[Image via EAC]
Last week, Matt Masterson became the new Chair of the U.S. Election Assistance Commission. On Friday, Chairman Masterson posted a blog entry at the EAC website (with a similar but shorter op-ed in the Hill) that lays out the priorities for the EAC in 2017 and beyond:
Today I was elected Chairman of the Election Assistance Commission. This is an honor and responsibility I do not take lightly. In their respective terms as Chair, both Commissioners McCormick and Hicks propelled the EAC towards fulfilling our mission set forth by HAVA, to better serve election officials and American voters. I hope to build on the momentum they created and push the EAC even further.
In my year as Chairman, much of the EAC’s work will be influenced by two key things. First, the lessons learned and feedback from election officials as a result of the 2016 Presidential Election. The EAC’s #BeReady16 campaign received a great deal of praise from election officials from around the country and I want to build off that success with a new effort, #GamePlan17. The focus of #GamePlan17 will be to provide election officials with tangible planning strategies and information for the 2018 mid-term election and then to help turn those planning strategies into concrete actions to be taken heading into 2018. The goal being to help election officials protect their most valuable resource… time.
Second, the information and data contained in 2016 EAVS survey released in June. The EAVS data represents the most comprehensive set of data regarding election administration. I want to take that information and make it real to election officials. This means working with election officials to understand what the data is telling us and then using it to create tangible resources to support election officials. This could mean everything from best practices based on the data to jurisdiction specific data packets to help election officials educate and inform legislators, county commissioners and voters regarding the work they do and the resources they need.
Already in 2017, three distinct areas have emerged as focus areas for the EAC to provide support on:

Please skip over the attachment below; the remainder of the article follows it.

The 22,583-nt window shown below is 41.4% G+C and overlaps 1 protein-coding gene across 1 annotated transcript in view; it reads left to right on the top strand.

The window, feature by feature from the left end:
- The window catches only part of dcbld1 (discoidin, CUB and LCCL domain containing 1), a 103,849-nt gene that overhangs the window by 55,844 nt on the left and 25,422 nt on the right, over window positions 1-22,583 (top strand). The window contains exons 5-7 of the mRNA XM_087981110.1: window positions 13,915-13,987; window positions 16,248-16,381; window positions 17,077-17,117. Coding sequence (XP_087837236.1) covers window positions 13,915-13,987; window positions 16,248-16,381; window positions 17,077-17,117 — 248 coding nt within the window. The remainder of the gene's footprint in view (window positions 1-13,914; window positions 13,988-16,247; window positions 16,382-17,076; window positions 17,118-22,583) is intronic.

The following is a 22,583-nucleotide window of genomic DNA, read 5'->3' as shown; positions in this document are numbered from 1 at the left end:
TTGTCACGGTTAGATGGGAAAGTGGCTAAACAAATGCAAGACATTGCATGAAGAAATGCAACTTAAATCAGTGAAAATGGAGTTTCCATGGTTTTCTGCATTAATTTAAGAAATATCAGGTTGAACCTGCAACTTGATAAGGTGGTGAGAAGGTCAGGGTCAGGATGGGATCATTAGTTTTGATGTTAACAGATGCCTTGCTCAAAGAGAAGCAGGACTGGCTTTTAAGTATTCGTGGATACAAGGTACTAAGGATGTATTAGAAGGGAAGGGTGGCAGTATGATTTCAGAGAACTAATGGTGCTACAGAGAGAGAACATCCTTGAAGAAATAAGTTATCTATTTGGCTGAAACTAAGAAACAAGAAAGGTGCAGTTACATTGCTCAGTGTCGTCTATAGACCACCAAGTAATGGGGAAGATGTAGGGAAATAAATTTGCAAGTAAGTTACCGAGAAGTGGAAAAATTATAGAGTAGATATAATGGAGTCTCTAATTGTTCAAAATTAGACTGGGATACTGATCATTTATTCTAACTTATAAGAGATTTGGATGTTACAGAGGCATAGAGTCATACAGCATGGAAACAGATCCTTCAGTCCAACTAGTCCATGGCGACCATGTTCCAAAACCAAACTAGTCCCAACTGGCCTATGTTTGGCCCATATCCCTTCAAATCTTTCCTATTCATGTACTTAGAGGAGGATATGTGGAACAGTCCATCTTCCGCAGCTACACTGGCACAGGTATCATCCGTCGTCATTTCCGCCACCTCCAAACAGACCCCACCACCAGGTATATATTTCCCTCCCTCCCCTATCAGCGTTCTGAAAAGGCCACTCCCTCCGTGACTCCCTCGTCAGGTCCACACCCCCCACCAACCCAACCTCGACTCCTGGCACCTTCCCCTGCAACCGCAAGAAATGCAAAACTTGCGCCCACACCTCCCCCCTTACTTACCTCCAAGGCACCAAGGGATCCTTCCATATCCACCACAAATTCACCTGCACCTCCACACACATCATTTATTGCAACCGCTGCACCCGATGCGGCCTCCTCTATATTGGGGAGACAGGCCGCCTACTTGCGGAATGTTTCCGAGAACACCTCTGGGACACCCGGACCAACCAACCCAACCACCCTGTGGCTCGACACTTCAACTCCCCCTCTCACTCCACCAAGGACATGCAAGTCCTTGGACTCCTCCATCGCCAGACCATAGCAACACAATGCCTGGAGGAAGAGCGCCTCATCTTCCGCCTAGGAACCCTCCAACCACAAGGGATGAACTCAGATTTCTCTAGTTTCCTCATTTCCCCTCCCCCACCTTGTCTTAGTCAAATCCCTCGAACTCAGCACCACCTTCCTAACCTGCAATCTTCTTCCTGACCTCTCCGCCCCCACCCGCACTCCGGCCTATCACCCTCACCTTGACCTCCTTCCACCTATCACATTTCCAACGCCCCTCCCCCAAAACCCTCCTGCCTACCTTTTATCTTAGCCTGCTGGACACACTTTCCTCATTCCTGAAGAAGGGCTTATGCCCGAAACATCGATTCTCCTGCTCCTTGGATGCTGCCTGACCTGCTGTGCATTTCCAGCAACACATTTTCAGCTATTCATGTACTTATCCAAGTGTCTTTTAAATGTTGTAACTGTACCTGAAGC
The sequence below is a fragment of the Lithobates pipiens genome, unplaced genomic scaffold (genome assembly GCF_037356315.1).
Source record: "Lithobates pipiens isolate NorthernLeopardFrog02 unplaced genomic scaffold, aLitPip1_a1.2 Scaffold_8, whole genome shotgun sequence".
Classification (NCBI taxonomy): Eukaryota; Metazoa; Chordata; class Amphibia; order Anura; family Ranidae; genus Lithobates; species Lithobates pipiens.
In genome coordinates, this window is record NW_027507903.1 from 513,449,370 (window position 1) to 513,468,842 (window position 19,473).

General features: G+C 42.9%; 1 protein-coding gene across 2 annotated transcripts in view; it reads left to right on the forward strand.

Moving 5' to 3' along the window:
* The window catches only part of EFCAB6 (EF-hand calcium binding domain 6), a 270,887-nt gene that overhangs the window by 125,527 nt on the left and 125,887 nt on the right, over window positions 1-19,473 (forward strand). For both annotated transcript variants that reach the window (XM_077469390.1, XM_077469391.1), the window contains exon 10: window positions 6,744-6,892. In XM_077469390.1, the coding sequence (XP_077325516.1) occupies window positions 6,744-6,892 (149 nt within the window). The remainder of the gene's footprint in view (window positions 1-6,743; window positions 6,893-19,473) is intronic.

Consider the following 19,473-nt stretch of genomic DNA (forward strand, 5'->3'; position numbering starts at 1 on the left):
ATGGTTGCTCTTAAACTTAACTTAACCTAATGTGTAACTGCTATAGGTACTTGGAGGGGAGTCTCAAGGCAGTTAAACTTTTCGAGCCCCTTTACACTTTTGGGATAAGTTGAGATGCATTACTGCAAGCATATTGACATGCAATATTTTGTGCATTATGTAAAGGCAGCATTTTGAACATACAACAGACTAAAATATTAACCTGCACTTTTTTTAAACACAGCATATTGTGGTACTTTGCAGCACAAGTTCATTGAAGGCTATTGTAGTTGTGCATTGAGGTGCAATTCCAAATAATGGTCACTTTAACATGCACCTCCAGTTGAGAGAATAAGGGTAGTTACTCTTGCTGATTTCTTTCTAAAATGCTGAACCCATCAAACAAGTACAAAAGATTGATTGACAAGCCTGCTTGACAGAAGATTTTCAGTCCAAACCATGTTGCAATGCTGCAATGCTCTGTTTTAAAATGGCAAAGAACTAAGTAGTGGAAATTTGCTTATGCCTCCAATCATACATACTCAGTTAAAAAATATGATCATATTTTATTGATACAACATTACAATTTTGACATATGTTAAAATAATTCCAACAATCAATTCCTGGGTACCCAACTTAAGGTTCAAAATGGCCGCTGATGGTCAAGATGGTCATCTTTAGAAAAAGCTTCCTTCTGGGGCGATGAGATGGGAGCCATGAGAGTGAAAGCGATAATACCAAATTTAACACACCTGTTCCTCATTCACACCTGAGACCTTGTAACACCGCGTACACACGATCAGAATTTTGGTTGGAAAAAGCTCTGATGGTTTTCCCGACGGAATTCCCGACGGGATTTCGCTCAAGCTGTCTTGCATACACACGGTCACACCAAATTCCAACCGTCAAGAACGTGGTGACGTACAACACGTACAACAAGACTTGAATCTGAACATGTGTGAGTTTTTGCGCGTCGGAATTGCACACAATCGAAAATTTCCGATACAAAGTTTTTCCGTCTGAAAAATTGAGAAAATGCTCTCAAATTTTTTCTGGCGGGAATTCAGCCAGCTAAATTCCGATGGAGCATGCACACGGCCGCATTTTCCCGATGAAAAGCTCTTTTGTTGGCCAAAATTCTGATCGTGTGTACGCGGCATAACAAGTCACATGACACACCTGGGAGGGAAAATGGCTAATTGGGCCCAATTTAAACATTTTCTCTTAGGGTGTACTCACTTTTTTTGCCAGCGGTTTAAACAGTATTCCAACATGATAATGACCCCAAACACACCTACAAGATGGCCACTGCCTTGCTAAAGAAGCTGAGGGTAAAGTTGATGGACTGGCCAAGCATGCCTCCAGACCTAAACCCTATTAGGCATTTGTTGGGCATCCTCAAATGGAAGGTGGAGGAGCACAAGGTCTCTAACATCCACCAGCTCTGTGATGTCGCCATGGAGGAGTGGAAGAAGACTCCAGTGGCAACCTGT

- Election Technology – Coming out of the 2016 election, there have been no topics discussed more than the replacing of aging voting technology, cybersecurity techniques and strategies. As part of EAC’s #BeReady16 series, EAC provided a variety of resources in this area including RFP’s for voting technology, guides for maintaining and replacing election technology and checklists for securing election systems. As part of #GamePlan17, EAC will build on those resources by providing longer term planning resources for the procurement of new technology, training information and materials for election officials as IT managers and a more comprehensive suite of information on cybersecurity framework and resources. Additionally, EAC is in the middle of the development of the next version of Voluntary Voting System Guidelines (VVSG 2.0), with the EAC’s TGDC unanimously passing a new function based scope to the guidelines that will allow for more flexible and innovative systems to be certified. VVSG 2.0 is scheduled to be completed in early 2018.
- DHS Critical Infrastructure Designation – In January the Department of Homeland Security designated Election Systems as critical infrastructure. With that designation came a lot of concerns and questions from the election community regarding the meaning and impact of the designation. Since that decision, EAC has been working to understand the designation, receive questions from election officials and get answers from DHS about those questions. Moving forward, the EAC will continue to work to ensure that election officials are heard and that they get answers to their questions. We will ensure their direct involvement in the development and decision-making process.
- Improving Access – During their Chairmanships both Commissioners McCormick and Hicks emphasized the EAC’s long standing commitment to working to ensure HAVA’s promise of full access to all voters remained a focus for the election community. As Chairman, I will build off that work and continue to work with election officials as they work to ensure all voters can vote freely and independently. That will include continuing the EAC’s already extensive work to develop accessible election technology for voter’s with disabilities. Also, EAC will hold a language access workshop this year that will take the ideas from last year’s Language Summit and turn them into real work products that can be utilized by election jurisdictions, particularly those who have new language access requirements. Also, through the EAVS data and working with our partners at the Federal Voting Assistance Program (FVAP) and the Council of State Governments EAC will work to ensure military and overseas voters have better information about and access to the voting process.
As I take over as Chairman of the EAC, I have one simple request for the election community and election officials specifically… let us serve you. Tell us what you need, and what concerns you the most as you run elections this year and plan for next year. Share any thoughts, complaints or ideas with us as at firstname.lastname@example.org and/or email@example.com.
The election community is very fortunate to have someone with Matt’s skills and experience at the EAC – and I have no doubt he will continue the excellent record of leadership established by his EAC colleagues and predecessors as Chair. This piece suggests that despite what you may hear on Capitol Hill, the EAC plans to stay on the job (and even up its game) providing the assistance to state and local election officials envisioned by the Help America Vote Act.
The to-do list is long (and will include some challenging policy issues – more on that here soon), but I have no doubt Chairman Masterson and his colleagues are up to the task. Stay tuned!